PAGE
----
A group of residents of Michika have called for the constitution of a committee to probe extra judicial killings by local mobs in Khurkasa and Kamale villages of Michika Local Government Area of Adamawa state.
The group in a statement signed by its spokesperson, Christopher Tizhe, alleged that there were incidents of organised killings in the name of reprisals going on in some villages of Michika local government under the guise of fighting Boko Haram. It said something urgently needed to be done before things degenerated to another serious crisis.
“In Khurkasa village of Vi district for instance, 16 people, mostly women and children passing through the village, where killed and burnt by a mob,” the group said. “Similarly another group of 17 people including a pregnant woman returning to Michika from Cameroun after the announcement that Michika had been recaptured from Boko Haram were burnt alive in Kamale village by a mob claiming to be fighting Boko Haram.”
The group lauded the Nigeria Army for recapturing Michika and urged the military to be careful against being misled by some selfish groups or individuals looking for opportunities to settle personal scores.
“We commend the laudable feat of our gallant soldiers in their latest successes in recovering territories including Michika from insurgents,” the group said. “We want to call for extreme caution in managing the victory by the military and vigilante groups by way of proper investigation of suspects to avoid extra judicial killings.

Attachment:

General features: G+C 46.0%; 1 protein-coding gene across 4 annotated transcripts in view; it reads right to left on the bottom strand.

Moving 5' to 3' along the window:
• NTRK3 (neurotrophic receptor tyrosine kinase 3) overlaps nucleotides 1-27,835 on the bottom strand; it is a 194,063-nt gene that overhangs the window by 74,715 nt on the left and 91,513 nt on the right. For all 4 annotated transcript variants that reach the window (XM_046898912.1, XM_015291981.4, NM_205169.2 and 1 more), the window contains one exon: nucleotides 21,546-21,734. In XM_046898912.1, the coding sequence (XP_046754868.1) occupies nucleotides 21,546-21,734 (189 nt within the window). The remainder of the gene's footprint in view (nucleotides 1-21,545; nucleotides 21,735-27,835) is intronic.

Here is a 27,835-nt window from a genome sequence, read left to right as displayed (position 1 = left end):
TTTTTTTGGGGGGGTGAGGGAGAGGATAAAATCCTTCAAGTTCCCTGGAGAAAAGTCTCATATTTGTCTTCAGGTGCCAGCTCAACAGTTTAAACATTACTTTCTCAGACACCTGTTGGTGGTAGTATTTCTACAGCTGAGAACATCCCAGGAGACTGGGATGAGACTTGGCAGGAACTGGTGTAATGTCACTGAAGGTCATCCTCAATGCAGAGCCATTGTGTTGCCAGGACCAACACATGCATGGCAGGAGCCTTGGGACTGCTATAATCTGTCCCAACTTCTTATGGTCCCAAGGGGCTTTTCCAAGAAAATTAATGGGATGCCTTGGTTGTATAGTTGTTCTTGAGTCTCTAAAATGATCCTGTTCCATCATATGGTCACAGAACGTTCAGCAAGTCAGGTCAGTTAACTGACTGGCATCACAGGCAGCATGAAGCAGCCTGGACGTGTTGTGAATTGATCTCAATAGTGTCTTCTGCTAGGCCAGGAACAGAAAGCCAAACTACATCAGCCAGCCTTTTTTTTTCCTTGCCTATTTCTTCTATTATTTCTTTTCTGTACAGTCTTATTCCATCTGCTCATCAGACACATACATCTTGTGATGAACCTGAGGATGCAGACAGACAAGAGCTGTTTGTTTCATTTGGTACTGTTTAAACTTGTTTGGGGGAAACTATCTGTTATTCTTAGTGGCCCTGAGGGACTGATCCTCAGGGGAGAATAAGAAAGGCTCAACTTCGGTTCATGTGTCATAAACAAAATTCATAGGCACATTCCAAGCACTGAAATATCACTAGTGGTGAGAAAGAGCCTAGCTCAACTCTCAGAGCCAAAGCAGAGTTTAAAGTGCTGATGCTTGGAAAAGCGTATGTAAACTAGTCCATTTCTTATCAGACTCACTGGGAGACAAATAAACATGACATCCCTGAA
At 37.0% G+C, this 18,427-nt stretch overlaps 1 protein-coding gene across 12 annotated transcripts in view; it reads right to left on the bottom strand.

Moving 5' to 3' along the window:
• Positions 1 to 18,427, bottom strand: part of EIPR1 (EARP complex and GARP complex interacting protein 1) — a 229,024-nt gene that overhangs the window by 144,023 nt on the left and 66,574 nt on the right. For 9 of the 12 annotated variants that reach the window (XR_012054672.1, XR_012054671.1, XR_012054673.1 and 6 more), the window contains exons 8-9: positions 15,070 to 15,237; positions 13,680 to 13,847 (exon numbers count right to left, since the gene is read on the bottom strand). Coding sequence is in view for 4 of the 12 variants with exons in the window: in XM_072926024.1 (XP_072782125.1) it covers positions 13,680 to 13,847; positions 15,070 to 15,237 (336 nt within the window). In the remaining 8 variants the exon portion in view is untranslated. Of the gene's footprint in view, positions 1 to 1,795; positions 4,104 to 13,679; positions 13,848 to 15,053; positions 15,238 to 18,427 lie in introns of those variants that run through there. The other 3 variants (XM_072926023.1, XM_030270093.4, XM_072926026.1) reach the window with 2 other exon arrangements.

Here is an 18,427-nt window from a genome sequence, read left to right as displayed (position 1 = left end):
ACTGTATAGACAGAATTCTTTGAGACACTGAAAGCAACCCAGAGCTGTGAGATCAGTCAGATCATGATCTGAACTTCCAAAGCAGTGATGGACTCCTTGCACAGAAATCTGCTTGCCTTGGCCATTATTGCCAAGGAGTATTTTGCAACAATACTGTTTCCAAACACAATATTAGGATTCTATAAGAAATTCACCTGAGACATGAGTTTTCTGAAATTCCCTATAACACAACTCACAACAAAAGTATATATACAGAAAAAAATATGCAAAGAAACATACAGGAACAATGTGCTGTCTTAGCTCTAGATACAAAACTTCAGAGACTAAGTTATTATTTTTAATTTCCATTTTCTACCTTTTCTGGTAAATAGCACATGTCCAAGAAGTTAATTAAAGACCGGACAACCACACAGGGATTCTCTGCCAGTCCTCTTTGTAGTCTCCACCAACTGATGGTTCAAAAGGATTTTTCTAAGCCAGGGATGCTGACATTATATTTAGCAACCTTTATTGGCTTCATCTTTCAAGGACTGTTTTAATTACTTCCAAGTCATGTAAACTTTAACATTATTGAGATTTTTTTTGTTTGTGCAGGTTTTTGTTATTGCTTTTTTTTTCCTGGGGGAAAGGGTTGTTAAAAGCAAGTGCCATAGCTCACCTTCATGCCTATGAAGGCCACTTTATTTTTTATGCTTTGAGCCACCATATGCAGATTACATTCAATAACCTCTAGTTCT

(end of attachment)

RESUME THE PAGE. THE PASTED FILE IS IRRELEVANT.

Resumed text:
“The military and other security operatives should also guard against being used for extra-judicial killings by interest groups in the area who want to settle religious, tribal and political scores with each other by forwarding list of opponents as boko haram suspects.”
It called on Michika people, particularly the elites including political, traditional and religious leaders, to as a matter of urgency come together to find a panacea to the ethno-religious tension that has been brewing in Michika even before the Boko Haram incident which has now aggravated the ethno-religious divide in the area.
It stressed the need for diverse people of Michika to learn to live together in peace, quoting Martin Luther King Jr who said, “We must live together as brothers or perish together as fools.”
The group kicked against what it described as desperation by some politicians who were urging people to return to Michika because of elections when the reality on ground showed that the area was not yet safe for people to return en-masse.
The group reiterated its call on Federal and state governments as well as donor agencies, NGOs and philanthropists to come to the aid of the displaced people of Michika particularly by providing them with the needed basic amenities like water, shelter and healthcare facilities to facilitate their return home.